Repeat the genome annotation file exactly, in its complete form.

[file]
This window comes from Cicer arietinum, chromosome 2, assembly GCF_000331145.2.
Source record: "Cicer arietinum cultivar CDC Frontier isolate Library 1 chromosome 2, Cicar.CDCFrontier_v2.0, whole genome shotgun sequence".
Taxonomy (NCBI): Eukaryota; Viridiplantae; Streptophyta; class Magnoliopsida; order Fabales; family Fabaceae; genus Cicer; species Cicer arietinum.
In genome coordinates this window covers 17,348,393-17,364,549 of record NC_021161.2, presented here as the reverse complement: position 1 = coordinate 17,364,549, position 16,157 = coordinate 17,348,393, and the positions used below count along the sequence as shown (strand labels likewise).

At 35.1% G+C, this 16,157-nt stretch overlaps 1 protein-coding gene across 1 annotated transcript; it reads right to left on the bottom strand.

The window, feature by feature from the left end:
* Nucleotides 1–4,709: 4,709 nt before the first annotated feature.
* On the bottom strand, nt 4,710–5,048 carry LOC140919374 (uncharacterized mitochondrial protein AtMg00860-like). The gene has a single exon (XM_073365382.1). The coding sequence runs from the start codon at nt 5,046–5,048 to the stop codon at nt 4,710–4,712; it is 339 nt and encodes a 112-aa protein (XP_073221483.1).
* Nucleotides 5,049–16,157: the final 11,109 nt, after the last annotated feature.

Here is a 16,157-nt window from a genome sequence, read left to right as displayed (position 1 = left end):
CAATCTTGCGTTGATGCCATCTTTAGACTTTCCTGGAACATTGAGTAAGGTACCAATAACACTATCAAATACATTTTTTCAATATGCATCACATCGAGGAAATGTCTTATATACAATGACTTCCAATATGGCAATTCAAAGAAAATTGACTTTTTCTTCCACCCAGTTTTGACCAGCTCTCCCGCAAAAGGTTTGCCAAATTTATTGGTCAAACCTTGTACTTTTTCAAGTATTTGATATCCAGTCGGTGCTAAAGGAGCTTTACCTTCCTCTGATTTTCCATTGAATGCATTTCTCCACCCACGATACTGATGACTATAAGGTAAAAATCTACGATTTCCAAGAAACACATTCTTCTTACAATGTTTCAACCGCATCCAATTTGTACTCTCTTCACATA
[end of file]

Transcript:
This window comes from Cicer arietinum, chromosome 2, assembly GCF_000331145.2.
Source record: "Cicer arietinum cultivar CDC Frontier isolate Library 1 chromosome 2, Cicar.CDCFrontier_v2.0, whole genome shotgun sequence".
Taxonomy (NCBI): Eukaryota; Viridiplantae; Streptophyta; class Magnoliopsida; order Fabales; family Fabaceae; genus Cicer; species Cicer arietinum.
In genome coordinates this window covers 17,348,393-17,364,549 of record NC_021161.2, presented here as the reverse complement: position 1 = coordinate 17,364,549, position 16,157 = coordinate 17,348,393, and the positions used below count along the sequence as shown (strand labels likewise).

At 35.1% G+C, this 16,157-nt stretch overlaps 1 protein-coding gene across 1 annotated transcript; it reads right to left on the bottom strand.

The window, feature by feature from the left end:
* Nucleotides 1–4,709: 4,709 nt before the first annotated feature.
* On the bottom strand, nt 4,710–5,048 carry LOC140919374 (uncharacterized mitochondrial protein AtMg00860-like). The gene has a single exon (XM_073365382.1). The coding sequence runs from the start codon at nt 5,046–5,048 to the stop codon at nt 4,710–4,712; it is 339 nt and encodes a 112-aa protein (XP_073221483.1).
* Nucleotides 5,049–16,157: the final 11,109 nt, after the last annotated feature.

Here is a 16,157-nt window from a genome sequence, read left to right as displayed (position 1 = left end):
CAATCTTGCGTTGATGCCATCTTTAGACTTTCCTGGAACATTGAGTAAGGTACCAATAACACTATCAAATACATTTTTTCAATATGCATCACATCGAGGAAATGTCTTATATACAATGACTTCCAATATGGCAATTCAAAGAAAATTGACTTTTTCTTCCACCCAGTTTTGACCAGCTCTCCCGCAAAAGGTTTGCCAAATTTATTGGTCAAACCTTGTACTTTTTCAAGTATTTGATATCCAGTCGGTGCTAAAGGAGCTTTACCTTCCTCTGATTTTCCATTGAATGCATTTCTCCACCCACGATACTGATGACTATAAGGTAAAAATCTACGATTTCCAAGAAACACATTCTTCTTACAATGTTTCAACCGCATCCAATTTGTACTCTCTTCACATA